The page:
Spotty performance for unseen Yayoi Kusama paintings at Bonhams New York—but works on paper soar off the block

Pieces came from the collection of late New York heart surgeon who befriended the artist in the 1960s

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Yayoi Kusama, Hudson River (1960) Courtesy of Bonhams

Yayoi Kusama, Hudson River (1960) Courtesy of Bonhams

If this spring belongs to one artist alone, it is Yayoi Kusama. With blockbuster shows opening in New York, Berlin and London, buzz around the Japanese nonagenarian has never been stronger. Yet the result of today's dedicated Kusama sale at Bonham's New York, which offered 11 previously undisplayed paintings and works on paper by the artist, was decent—not outstanding.

Dating from the 1952 to 1965, the works all came from the collection of the late Dr Teruo Hirose, a Queens-based heart surgeon who established a close relationship with Kusama after she moved to New York in the 1960s to pursue a career in art. Hirose ran out-of-hours sessions for members of the Japanese community, and Kusama would often visit him and repay his kindness with works of art. These included works on paper made in the 1950s that she carried to Manhattan in her suitcase, intending to barter with them in lieu of cash.

Overall, 100% of the lots sold achieving $15.2m (with fees), but it was not a slam dunk for auctioneer Rupert Banner, who led a hybrid sale, with himself and specialists live streamed from London and New York.

Yayoi Kusama, Sun (1953) Courtesy of Bonhams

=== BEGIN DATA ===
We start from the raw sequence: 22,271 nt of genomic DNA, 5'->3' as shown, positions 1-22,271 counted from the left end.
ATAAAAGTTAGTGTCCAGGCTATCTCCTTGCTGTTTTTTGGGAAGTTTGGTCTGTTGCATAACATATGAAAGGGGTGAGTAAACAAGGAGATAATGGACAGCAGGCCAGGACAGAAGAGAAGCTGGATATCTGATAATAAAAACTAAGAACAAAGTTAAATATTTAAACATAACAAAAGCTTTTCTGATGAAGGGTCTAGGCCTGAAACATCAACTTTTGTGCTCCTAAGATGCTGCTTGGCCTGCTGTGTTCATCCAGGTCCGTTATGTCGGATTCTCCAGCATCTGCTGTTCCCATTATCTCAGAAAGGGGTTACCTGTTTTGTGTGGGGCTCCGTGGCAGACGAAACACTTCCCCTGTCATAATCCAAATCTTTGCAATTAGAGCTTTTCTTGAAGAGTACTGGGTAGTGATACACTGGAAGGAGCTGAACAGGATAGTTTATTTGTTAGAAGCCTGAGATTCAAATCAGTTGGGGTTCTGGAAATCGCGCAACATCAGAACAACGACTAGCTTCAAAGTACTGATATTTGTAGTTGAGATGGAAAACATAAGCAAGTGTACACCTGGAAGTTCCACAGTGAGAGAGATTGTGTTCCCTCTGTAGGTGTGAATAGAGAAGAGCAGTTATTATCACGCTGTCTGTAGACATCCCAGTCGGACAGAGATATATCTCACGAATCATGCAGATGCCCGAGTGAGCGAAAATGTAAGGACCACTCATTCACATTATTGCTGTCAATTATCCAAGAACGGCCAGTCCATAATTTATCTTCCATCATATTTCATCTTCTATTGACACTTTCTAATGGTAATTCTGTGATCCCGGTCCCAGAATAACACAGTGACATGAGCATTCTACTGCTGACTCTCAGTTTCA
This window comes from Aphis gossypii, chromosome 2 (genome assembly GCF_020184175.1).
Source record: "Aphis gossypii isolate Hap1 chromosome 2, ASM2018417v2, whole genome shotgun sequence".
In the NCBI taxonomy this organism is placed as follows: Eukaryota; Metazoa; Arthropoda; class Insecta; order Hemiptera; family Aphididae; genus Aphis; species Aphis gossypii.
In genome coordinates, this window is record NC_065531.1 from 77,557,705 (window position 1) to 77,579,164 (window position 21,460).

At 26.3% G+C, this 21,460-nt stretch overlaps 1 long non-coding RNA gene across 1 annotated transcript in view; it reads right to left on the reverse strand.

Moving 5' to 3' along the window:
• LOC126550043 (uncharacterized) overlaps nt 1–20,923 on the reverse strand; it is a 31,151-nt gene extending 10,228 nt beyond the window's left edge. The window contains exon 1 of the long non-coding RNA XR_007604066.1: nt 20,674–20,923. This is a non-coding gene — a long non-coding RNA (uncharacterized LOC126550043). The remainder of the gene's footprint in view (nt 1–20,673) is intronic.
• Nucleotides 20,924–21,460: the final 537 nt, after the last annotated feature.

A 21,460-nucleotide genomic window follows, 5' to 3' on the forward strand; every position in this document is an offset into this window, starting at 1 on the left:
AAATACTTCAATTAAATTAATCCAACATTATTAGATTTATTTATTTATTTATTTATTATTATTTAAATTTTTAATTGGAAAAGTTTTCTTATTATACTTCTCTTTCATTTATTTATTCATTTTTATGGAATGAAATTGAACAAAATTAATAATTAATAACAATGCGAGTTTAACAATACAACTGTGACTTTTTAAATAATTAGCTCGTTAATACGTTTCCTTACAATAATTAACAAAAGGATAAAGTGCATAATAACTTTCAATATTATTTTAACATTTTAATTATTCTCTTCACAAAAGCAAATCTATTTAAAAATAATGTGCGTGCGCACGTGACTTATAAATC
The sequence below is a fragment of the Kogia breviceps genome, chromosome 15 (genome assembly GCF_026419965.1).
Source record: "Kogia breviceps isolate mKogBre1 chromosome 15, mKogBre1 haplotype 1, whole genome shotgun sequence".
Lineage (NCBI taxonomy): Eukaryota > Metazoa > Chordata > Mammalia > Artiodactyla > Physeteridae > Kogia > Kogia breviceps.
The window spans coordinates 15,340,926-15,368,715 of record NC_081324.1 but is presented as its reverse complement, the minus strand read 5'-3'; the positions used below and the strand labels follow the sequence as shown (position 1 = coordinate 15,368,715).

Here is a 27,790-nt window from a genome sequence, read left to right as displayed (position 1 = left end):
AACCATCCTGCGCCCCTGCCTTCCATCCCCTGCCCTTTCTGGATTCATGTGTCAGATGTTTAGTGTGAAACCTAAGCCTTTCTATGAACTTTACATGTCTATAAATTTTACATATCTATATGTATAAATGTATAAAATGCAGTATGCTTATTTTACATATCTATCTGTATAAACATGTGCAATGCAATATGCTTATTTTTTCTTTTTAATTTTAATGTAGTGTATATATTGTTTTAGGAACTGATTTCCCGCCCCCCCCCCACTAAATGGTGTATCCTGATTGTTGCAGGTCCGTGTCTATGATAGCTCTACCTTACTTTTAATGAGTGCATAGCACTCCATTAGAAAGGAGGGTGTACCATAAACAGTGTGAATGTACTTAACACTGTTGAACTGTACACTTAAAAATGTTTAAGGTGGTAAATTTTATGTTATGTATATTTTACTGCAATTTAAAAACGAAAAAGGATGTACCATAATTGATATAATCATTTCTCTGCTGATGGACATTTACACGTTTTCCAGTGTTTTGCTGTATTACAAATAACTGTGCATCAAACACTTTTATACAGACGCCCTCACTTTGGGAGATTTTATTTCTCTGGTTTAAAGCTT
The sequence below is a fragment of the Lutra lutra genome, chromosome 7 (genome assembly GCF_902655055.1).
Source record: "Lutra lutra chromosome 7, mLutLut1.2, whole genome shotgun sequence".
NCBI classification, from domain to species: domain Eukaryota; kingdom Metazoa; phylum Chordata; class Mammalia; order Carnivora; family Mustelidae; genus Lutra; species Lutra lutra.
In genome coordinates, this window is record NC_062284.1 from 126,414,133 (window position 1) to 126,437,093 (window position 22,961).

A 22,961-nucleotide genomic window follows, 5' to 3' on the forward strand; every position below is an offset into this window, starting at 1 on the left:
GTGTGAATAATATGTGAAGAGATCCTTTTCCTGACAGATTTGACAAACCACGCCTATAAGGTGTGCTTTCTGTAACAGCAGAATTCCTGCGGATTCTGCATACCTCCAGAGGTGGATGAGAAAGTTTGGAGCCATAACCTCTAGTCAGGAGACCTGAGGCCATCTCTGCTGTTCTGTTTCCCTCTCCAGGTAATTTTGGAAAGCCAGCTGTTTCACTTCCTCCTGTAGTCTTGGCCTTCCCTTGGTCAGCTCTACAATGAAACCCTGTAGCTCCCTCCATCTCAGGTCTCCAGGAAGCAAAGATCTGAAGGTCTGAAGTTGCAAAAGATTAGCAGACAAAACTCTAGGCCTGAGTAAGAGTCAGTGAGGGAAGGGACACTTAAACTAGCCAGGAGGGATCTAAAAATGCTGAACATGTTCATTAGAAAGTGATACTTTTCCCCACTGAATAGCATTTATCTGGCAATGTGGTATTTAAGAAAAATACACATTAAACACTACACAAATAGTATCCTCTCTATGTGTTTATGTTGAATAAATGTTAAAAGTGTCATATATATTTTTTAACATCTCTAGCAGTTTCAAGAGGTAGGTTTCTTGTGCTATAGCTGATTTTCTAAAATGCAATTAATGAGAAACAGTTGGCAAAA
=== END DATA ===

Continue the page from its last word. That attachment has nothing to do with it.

Initially, it seemed that Kusama-rama frenzy had gripped the room, with the auction's opening lot, a 1954 pastel and gouache on paper, hammering at $280,000 ($350,000 with fees), nearly ten times its high estimate of $30,000. Indeed, all eight works on paper, which carried arguably conservative estimates ranging from $20,000 to $80,000, soared off the block. Each one made at least three times its high estimate, with two hammering at $400,000 ($500,000 with fees) against a high estimate of $80,000, including the final lot, Sun (1965), a sumptuous blue and red work resembling the Japanese national flag.

But the headline lots, a duo of 1960 red paintings based on major American rivers, both estimated at $3m to $5m, failed to make as big a splash. The first, Mississipi River, just managed its low estimate at $3m ($3.6m with fees), while the second, Hudson River, went for slightly more at $3.3m ($4m with fees), both to phone bidders through specialist India Phillips. The buyer of Hudson River also nabbed a work on paper for $400,000 (with fees) as well as the sale's third painting, executed in 1965, which fared better and narrowly exceeded its high estimate of $3.5m, hammering at $3.8m ($4.5m with fees) .

With the red river paintings displaying Kusama's highly coveted Infinity Net technique—in which loosely painted monochromatic semi-circles are meticulously arranged to create a dizzying effect—high expectations for these works were somewhat unmatched. Indeed, another 1960 Infinity Net work also based on an American body of water, Lake Michigan, made $5.3m at Sotheby's New York in 2017. None of today's results broke into the upper tier of Kusama's secondary market, where her record stands at $7.9m made at Sotheby's Hong Kong in 2019 for a white Infinity Net work Interminable Net #4.

Teruo Hirose and Yayoi Kusama in 2007 Courtesy of Bonhams

Of today's results, Bruno Vinciguerra, Bonhams chief executive, said: “It has been an enormous privilege to bring these wonderful works to auction. Until they were unveiled in Bonhams’ saleroom, they had never been on public display. I am delighted, but not surprised, that clients from around the globe fought to secure one of these stupendous pieces in this white glove sale.”

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